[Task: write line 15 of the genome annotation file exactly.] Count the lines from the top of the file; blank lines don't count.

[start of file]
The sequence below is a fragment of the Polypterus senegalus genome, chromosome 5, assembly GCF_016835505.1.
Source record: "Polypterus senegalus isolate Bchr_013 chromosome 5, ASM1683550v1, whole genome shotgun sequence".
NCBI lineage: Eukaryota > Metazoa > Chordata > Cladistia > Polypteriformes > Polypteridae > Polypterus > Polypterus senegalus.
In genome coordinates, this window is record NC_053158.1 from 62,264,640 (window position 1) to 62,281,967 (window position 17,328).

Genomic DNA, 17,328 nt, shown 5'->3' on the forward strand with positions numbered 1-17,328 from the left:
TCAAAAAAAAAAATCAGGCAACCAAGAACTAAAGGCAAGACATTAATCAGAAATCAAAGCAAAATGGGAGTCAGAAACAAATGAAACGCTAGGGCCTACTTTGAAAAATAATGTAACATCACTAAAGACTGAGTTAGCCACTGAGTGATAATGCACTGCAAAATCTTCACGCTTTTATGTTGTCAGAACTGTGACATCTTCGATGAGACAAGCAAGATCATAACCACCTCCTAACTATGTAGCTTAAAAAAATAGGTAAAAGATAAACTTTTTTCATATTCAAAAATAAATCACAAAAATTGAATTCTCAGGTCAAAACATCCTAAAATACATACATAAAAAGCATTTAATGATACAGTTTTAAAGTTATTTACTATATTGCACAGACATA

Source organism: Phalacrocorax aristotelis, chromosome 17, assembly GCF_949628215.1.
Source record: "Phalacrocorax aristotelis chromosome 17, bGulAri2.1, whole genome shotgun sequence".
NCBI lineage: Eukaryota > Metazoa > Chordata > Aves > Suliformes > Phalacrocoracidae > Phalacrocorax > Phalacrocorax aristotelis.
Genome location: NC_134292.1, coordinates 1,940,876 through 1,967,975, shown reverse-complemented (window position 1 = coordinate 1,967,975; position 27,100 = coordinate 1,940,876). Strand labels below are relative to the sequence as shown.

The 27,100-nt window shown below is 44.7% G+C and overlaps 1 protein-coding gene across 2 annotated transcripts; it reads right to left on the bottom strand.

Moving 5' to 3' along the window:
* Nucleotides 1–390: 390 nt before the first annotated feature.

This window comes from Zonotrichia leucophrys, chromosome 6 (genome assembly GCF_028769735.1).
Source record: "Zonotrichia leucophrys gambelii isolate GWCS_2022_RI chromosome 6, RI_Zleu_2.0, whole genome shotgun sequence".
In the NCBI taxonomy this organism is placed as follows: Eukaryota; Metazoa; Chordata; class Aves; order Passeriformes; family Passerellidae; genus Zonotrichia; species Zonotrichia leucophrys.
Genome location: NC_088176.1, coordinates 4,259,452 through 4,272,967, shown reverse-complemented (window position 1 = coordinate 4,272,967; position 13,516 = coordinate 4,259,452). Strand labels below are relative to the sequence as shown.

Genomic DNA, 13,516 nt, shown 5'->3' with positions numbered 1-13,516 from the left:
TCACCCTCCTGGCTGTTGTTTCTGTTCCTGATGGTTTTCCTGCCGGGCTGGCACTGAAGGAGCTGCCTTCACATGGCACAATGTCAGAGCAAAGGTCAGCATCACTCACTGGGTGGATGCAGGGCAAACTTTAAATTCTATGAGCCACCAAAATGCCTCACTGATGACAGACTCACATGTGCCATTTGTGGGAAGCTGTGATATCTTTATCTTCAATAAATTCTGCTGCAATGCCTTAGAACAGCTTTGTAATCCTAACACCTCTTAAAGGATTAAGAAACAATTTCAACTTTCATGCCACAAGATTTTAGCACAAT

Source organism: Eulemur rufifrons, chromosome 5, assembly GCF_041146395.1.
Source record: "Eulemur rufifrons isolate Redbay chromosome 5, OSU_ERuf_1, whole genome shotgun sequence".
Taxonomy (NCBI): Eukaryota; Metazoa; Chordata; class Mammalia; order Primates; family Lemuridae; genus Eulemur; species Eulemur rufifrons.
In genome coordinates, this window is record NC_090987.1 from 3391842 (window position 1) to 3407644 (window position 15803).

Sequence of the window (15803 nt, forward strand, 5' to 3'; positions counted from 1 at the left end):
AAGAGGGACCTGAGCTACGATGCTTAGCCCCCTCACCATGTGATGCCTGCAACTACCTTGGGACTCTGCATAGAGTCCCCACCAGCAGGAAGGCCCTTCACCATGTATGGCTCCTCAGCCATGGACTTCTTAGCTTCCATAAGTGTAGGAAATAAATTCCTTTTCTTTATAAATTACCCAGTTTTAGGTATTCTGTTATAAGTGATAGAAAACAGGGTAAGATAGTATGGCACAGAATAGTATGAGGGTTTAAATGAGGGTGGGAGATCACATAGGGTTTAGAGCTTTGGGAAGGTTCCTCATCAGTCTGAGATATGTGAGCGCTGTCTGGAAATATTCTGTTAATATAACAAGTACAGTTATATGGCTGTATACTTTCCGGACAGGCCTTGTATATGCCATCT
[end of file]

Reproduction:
Source record: "Zonotrichia leucophrys gambelii isolate GWCS_2022_RI chromosome 6, RI_Zleu_2.0, whole genome shotgun sequence".